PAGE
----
Advantages of a Large Household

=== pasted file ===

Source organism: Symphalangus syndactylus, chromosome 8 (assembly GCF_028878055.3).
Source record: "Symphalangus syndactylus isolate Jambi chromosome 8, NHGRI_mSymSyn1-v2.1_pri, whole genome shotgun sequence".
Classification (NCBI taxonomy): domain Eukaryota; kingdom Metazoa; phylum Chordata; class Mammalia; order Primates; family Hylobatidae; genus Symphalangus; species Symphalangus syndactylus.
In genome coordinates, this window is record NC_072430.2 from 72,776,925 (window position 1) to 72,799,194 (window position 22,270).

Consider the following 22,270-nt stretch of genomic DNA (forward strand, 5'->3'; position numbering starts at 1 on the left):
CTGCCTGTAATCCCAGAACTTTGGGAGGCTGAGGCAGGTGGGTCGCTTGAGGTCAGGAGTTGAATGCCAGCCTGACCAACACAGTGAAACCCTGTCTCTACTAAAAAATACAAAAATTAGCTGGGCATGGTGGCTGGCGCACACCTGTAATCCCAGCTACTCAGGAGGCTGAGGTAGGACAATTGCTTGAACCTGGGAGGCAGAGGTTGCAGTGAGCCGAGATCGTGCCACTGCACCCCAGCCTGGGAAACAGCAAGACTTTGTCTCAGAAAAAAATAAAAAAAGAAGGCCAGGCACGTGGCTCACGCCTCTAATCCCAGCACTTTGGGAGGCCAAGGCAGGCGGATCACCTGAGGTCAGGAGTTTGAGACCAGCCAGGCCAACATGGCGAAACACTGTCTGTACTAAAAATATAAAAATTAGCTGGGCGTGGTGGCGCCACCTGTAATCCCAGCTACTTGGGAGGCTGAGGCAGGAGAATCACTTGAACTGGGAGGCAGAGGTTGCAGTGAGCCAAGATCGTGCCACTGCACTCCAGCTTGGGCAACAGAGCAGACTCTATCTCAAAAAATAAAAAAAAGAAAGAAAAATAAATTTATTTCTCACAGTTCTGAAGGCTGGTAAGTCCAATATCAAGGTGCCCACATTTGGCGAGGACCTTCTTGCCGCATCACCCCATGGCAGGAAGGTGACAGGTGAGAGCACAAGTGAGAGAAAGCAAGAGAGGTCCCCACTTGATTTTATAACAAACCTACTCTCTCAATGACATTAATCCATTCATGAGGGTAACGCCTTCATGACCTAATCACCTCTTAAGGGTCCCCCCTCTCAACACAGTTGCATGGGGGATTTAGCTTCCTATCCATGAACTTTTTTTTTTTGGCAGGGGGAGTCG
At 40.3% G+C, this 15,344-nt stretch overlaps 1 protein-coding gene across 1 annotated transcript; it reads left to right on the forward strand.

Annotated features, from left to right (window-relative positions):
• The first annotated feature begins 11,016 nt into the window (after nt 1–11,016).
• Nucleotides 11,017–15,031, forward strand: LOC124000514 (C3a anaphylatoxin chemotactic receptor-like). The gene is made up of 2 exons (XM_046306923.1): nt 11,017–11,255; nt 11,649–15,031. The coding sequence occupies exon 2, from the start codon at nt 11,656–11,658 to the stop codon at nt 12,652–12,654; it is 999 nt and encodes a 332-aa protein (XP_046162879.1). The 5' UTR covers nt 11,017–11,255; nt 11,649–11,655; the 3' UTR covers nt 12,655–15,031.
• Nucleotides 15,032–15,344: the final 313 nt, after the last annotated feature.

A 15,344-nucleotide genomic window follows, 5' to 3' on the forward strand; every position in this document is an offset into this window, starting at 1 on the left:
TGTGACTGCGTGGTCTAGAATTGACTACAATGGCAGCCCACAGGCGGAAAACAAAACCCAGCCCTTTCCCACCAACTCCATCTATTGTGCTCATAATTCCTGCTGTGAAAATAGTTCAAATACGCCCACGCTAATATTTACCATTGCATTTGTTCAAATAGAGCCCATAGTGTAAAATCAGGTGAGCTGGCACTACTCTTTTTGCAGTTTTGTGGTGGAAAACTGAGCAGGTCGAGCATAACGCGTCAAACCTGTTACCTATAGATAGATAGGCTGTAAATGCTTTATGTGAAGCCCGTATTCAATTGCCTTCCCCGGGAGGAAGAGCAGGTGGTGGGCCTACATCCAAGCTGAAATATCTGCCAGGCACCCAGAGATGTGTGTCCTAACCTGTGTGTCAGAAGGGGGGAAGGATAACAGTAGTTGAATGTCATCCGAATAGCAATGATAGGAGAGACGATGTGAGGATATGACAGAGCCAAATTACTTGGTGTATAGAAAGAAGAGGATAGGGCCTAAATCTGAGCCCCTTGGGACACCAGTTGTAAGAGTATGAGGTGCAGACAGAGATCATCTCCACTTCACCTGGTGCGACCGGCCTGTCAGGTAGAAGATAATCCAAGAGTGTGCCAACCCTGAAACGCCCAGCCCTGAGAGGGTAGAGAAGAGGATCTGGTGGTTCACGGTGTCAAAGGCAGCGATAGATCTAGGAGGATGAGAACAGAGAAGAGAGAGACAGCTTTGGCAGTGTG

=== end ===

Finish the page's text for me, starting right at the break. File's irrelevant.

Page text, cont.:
Because everyone helped to do the work, the advantages of a large household in an outport community were many. The larger the number of household members, the easier it was to spread the work among them. The woman's contribution was crucial. As one man put it, “The woman was more than fifty percent.” This was especially true in the home. The Newfoundland outport household also had to be versatile in order to survive. Even when every household member contributed, life could be hard. Sometimes exploited by merchants and often thwarted by nature, outport households were no strangers to disease, famine, and conflict. The multi-faceted household economy, a survival strategy centred on the fishery and subsistence activities, did not always succeed, but it did supply the people with valuable support in many other ways. If there was an ethos of this way of life, it is perhaps best expressed in the saying: “We must live in hope, supposin' we dies in despair.”